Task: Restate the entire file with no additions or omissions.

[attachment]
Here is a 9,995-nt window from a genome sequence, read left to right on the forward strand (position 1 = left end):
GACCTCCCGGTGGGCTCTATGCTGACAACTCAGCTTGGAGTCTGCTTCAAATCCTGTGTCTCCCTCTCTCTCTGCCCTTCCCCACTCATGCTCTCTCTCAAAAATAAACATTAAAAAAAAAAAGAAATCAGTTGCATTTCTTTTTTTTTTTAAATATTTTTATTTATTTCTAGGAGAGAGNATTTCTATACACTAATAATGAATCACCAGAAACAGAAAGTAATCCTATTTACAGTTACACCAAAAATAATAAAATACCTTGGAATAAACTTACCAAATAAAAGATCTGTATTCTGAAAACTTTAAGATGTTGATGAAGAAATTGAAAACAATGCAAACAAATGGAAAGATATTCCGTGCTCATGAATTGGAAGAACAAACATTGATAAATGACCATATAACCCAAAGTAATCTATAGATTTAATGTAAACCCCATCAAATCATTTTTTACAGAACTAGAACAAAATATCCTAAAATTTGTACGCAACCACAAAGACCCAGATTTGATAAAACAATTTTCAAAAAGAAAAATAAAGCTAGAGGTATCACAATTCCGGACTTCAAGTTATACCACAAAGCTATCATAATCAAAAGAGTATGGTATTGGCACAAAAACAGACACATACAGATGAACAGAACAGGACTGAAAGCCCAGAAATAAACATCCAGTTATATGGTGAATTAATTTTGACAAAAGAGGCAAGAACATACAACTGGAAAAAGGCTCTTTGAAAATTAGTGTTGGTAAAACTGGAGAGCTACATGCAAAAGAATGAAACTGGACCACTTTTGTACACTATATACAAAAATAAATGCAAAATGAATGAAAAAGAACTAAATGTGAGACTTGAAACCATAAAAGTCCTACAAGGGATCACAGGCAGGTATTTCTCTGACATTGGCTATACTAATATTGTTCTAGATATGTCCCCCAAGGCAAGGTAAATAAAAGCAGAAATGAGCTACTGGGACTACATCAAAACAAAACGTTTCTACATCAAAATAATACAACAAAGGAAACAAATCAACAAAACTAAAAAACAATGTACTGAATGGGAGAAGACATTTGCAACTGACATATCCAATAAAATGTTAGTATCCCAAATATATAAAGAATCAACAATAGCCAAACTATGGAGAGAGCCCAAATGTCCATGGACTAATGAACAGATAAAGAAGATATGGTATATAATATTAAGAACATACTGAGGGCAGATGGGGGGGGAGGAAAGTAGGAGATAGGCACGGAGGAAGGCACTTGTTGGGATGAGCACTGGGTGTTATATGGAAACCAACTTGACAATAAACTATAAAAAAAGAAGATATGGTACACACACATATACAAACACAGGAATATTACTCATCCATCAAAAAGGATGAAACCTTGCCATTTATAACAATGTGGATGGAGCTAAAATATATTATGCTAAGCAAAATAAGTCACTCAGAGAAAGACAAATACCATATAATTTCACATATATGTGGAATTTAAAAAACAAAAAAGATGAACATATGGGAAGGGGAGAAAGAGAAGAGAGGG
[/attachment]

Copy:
Here is a 9,995-nt window from a genome sequence, read left to right on the forward strand (position 1 = left end):
GACCTCCCGGTGGGCTCTATGCTGACAACTCAGCTTGGAGTCTGCTTCAAATCCTGTGTCTCCCTCTCTCTCTGCCCTTCCCCACTCATGCTCTCTCTCAAAAATAAACATTAAAAAAAAAAAGAAATCAGTTGCATTTCTTTTTTTTTTTAAATATTTTTATTTATTTCTAGGAGAGAGNATTTCTATACACTAATAATGAATCACCAGAAACAGAAAGTAATCCTATTTACAGTTACACCAAAAATAATAAAATACCTTGGAATAAACTTACCAAATAAAAGATCTGTATTCTGAAAACTTTAAGATGTTGATGAAGAAATTGAAAACAATGCAAACAAATGGAAAGATATTCCGTGCTCATGAATTGGAAGAACAAACATTGATAAATGACCATATAACCCAAAGTAATCTATAGATTTAATGTAAACCCCATCAAATCATTTTTTACAGAACTAGAACAAAATATCCTAAAATTTGTACGCAACCACAAAGACCCAGATTTGATAAAACAATTTTCAAAAAGAAAAATAAAGCTAGAGGTATCACAATTCCGGACTTCAAGTTATACCACAAAGCTATCATAATCAAAAGAGTATGGTATTGGCACAAAAACAGACACATACAGATGAACAGAACAGGACTGAAAGCCCAGAAATAAACATCCAGTTATATGGTGAATTAATTTTGACAAAAGAGGCAAGAACATACAACTGGAAAAAGGCTCTTTGAAAATTAGTGTTGGTAAAACTGGAGAGCTACATGCAAAAGAATGAAACTGGACCACTTTTGTACACTATATACAAAAATAAATGCAAAATGAATGAAAAAGAACTAAATGTGAGACTTGAAACCATAAAAGTCCTACAAGGGATCACAGGCAGGTATTTCTCTGACATTGGCTATACTAATATTGTTCTAGATATGTCCCCCAAGGCAAGGTAAATAAAAGCAGAAATGAGCTACTGGGACTACATCAAAACAAAACGTTTCTACATCAAAATAATACAACAAAGGAAACAAATCAACAAAACTAAAAAACAATGTACTGAATGGGAGAAGACATTTGCAACTGACATATCCAATAAAATGTTAGTATCCCAAATATATAAAGAATCAACAATAGCCAAACTATGGAGAGAGCCCAAATGTCCATGGACTAATGAACAGATAAAGAAGATATGGTATATAATATTAAGAACATACTGAGGGCAGATGGGGGGGGAGGAAAGTAGGAGATAGGCACGGAGGAAGGCACTTGTTGGGATGAGCACTGGGTGTTATATGGAAACCAACTTGACAATAAACTATAAAAAAAGAAGATATGGTACACACACATATACAAACACAGGAATATTACTCATCCATCAAAAAGGATGAAACCTTGCCATTTATAACAATGTGGATGGAGCTAAAATATATTATGCTAAGCAAAATAAGTCACTCAGAGAAAGACAAATACCATATAATTTCACATATATGTGGAATTTAAAAAACAAAAAAGATGAACATATGGGAAGGGGAGAAAGAGAAGAGAGGG